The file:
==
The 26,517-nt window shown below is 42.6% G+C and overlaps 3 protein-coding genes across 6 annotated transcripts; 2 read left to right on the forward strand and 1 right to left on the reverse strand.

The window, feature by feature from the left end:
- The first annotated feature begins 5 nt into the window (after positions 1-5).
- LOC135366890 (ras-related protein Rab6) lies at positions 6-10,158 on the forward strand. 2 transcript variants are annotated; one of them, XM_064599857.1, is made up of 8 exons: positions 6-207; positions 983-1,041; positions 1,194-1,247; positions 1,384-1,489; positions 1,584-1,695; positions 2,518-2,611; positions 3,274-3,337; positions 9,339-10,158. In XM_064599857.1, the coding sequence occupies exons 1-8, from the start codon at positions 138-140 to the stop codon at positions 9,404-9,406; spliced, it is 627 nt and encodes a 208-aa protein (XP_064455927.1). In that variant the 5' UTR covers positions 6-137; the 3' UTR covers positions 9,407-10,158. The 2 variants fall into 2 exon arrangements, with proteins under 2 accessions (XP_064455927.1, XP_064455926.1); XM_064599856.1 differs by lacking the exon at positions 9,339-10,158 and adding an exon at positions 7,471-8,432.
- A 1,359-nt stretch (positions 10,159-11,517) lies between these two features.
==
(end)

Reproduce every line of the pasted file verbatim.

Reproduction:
The 26,517-nt window shown below is 42.6% G+C and overlaps 3 protein-coding genes across 6 annotated transcripts; 2 read left to right on the forward strand and 1 right to left on the reverse strand.

The window, feature by feature from the left end:
- The first annotated feature begins 5 nt into the window (after positions 1-5).
- LOC135366890 (ras-related protein Rab6) lies at positions 6-10,158 on the forward strand. 2 transcript variants are annotated; one of them, XM_064599857.1, is made up of 8 exons: positions 6-207; positions 983-1,041; positions 1,194-1,247; positions 1,384-1,489; positions 1,584-1,695; positions 2,518-2,611; positions 3,274-3,337; positions 9,339-10,158. In XM_064599857.1, the coding sequence occupies exons 1-8, from the start codon at positions 138-140 to the stop codon at positions 9,404-9,406; spliced, it is 627 nt and encodes a 208-aa protein (XP_064455927.1). In that variant the 5' UTR covers positions 6-137; the 3' UTR covers positions 9,407-10,158. The 2 variants fall into 2 exon arrangements, with proteins under 2 accessions (XP_064455927.1, XP_064455926.1); XM_064599856.1 differs by lacking the exon at positions 9,339-10,158 and adding an exon at positions 7,471-8,432.
- A 1,359-nt stretch (positions 10,159-11,517) lies between these two features.